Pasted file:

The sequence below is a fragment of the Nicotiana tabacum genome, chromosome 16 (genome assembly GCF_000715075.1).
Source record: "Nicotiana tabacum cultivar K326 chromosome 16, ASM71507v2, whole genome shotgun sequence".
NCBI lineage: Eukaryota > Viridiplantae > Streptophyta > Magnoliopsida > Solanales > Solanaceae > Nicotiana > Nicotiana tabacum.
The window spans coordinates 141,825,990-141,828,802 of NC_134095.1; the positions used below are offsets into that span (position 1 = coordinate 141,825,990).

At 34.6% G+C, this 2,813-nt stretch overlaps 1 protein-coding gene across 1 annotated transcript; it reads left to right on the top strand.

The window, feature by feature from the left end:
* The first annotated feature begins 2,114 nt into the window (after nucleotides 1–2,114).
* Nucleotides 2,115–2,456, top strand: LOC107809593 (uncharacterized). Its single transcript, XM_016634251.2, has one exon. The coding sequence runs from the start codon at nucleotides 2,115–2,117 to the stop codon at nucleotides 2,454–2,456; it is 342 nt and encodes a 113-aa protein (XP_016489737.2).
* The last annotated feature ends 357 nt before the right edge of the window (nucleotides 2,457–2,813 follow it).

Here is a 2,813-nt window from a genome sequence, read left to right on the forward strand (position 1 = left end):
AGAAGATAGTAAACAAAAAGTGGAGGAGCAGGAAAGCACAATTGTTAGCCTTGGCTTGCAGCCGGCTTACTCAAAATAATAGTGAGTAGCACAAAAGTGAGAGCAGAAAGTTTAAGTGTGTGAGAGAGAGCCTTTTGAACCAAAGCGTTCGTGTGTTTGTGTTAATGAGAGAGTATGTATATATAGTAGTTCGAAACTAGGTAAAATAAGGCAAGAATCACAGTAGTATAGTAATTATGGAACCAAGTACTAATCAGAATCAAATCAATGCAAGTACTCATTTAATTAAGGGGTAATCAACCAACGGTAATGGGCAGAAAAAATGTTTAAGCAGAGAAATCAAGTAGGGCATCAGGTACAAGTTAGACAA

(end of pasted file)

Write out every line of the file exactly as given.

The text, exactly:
The sequence below is a fragment of the Nicotiana tabacum genome, chromosome 16 (genome assembly GCF_000715075.1).
Source record: "Nicotiana tabacum cultivar K326 chromosome 16, ASM71507v2, whole genome shotgun sequence".
NCBI lineage: Eukaryota > Viridiplantae > Streptophyta > Magnoliopsida > Solanales > Solanaceae > Nicotiana > Nicotiana tabacum.
The window spans coordinates 141,825,990-141,828,802 of NC_134095.1; the positions used below are offsets into that span (position 1 = coordinate 141,825,990).

At 34.6% G+C, this 2,813-nt stretch overlaps 1 protein-coding gene across 1 annotated transcript; it reads left to right on the top strand.

The window, feature by feature from the left end:
* The first annotated feature begins 2,114 nt into the window (after nucleotides 1–2,114).
* Nucleotides 2,115–2,456, top strand: LOC107809593 (uncharacterized). Its single transcript, XM_016634251.2, has one exon. The coding sequence runs from the start codon at nucleotides 2,115–2,117 to the stop codon at nucleotides 2,454–2,456; it is 342 nt and encodes a 113-aa protein (XP_016489737.2).
* The last annotated feature ends 357 nt before the right edge of the window (nucleotides 2,457–2,813 follow it).

Here is a 2,813-nt window from a genome sequence, read left to right on the forward strand (position 1 = left end):
AGAAGATAGTAAACAAAAAGTGGAGGAGCAGGAAAGCACAATTGTTAGCCTTGGCTTGCAGCCGGCTTACTCAAAATAATAGTGAGTAGCACAAAAGTGAGAGCAGAAAGTTTAAGTGTGTGAGAGAGAGCCTTTTGAACCAAAGCGTTCGTGTGTTTGTGTTAATGAGAGAGTATGTATATATAGTAGTTCGAAACTAGGTAAAATAAGGCAAGAATCACAGTAGTATAGTAATTATGGAACCAAGTACTAATCAGAATCAAATCAATGCAAGTACTCATTTAATTAAGGGGTAATCAACCAACGGTAATGGGCAGAAAAAATGTTTAAGCAGAGAAATCAAGTAGGGCATCAGGTACAAGTTAGACAA